NOVRACH INDIANS. In 1683–84 Juan Domínguez de Mendoza led an exploratory expedition from El Paso eastward into the western part of the Edwards Plateau. When he was somewhere in the general vicinity of present Junction, Texas, he listed the names of thirty-seven Indian groups, including the Novrach (later copied as Nobrach and Nohorach) Indians, from whom he was expecting to receive delegations. Nothing further is known of the Novrachs. Since the thirty-seven groups named in this document include peoples from across the Rio Grande in northern Mexico as well as from farther east in Texas, it is now impossible to identify their aboriginal range.
Image Use Disclaimer
All copyrighted materials included within the Handbook of Texas Online are in accordance with Title 17 U.S.C. Section 107 related to Copyright and “Fair Use” for Non-Profit educational institutions, which permits the Texas State Historical Association (TSHA), to utilize copyrighted materials to further scholarship, education, and inform the public. The TSHA makes every effort to conform to the principles of fair use and to comply with copyright law.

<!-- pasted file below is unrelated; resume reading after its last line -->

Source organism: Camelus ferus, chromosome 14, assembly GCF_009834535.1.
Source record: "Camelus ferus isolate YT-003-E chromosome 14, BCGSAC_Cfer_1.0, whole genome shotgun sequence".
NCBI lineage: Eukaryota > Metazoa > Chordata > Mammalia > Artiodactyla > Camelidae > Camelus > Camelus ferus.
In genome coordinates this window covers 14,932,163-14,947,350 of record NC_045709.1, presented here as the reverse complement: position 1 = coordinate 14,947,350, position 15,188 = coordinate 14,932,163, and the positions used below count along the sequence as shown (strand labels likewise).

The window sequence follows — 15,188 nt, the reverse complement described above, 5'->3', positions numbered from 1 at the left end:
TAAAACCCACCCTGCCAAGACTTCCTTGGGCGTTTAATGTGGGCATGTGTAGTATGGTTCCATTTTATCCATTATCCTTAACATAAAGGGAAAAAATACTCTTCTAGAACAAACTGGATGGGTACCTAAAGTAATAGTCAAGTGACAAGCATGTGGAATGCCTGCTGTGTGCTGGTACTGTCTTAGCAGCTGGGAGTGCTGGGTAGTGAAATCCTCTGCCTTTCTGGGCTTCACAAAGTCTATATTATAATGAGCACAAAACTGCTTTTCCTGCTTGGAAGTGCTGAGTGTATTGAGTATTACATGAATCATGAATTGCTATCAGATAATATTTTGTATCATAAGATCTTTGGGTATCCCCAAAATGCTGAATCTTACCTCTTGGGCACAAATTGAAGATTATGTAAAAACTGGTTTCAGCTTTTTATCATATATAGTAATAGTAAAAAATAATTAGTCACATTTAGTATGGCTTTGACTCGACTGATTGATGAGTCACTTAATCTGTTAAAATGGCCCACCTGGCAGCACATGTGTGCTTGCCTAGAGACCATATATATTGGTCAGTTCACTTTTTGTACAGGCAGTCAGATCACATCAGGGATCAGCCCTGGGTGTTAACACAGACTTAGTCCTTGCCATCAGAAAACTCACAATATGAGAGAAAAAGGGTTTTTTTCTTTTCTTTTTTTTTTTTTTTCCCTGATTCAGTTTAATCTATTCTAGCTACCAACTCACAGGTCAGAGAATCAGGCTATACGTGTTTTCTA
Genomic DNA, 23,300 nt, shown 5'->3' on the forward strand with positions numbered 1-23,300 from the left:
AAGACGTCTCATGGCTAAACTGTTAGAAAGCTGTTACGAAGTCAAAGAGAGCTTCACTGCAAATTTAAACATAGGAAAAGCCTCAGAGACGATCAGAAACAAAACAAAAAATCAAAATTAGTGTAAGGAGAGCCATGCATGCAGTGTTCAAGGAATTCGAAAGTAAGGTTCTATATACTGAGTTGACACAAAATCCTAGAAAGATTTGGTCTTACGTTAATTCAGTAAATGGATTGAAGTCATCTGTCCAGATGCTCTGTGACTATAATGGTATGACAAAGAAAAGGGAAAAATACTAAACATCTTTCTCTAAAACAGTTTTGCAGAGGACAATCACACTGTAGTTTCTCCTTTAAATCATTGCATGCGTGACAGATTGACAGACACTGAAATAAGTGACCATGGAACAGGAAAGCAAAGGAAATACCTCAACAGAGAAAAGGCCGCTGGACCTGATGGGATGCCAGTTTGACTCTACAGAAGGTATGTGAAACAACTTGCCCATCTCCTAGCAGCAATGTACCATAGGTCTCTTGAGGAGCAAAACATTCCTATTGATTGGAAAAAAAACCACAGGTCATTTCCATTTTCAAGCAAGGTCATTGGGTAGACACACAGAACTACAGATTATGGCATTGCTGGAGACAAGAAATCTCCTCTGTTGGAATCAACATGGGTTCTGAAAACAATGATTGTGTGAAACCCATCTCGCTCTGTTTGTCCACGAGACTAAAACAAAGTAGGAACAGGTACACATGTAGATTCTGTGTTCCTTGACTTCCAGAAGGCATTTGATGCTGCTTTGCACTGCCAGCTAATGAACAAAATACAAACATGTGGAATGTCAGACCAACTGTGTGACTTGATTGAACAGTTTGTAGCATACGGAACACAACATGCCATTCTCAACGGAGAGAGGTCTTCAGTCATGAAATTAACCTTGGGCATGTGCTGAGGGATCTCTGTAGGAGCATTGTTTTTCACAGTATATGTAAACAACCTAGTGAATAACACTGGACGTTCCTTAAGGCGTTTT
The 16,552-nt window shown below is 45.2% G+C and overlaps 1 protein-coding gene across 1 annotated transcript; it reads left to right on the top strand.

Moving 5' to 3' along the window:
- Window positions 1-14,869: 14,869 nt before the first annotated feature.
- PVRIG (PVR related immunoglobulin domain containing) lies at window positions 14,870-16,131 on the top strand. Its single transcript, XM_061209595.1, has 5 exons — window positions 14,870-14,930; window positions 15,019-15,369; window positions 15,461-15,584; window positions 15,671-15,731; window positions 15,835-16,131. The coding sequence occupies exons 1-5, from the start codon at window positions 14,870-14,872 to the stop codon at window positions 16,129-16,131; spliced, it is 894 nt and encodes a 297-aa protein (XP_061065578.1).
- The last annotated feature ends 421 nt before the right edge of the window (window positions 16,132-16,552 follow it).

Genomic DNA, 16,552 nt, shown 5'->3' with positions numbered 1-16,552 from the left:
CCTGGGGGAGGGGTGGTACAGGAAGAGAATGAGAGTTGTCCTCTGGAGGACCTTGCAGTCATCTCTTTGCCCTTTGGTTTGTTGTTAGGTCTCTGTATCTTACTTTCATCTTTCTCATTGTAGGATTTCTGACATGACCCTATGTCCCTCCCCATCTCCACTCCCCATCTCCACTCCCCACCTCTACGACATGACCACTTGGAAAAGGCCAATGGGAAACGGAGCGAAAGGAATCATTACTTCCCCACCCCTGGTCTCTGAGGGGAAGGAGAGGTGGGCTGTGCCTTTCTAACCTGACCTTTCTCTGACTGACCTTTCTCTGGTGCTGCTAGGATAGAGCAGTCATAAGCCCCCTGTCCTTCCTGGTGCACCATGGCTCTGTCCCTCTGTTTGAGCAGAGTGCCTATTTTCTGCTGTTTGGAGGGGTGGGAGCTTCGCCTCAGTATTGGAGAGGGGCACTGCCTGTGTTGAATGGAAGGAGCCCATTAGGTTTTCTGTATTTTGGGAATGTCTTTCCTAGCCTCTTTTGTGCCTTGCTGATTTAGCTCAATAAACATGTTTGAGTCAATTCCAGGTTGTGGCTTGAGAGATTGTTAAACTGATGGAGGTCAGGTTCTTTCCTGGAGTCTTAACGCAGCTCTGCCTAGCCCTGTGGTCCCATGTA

For more information go to: http://www.law.cornell.edu/uscode/17/107.shtml
If you wish to use copyrighted material from this site for purposes of your own that go beyond fair use, you must obtain permission from the copyright owner.
The following, adapted from the Chicago Manual of Style, 15th edition, is the preferred citation for this article.Handbook of Texas Online, Thomas N. Campbell, "Novrach Indians," accessed February 23, 2017, http://www.tshaonline.org/handbook/online/articles/bmn26.
Uploaded on June 15, 2010. Published by the Texas State Historical Association.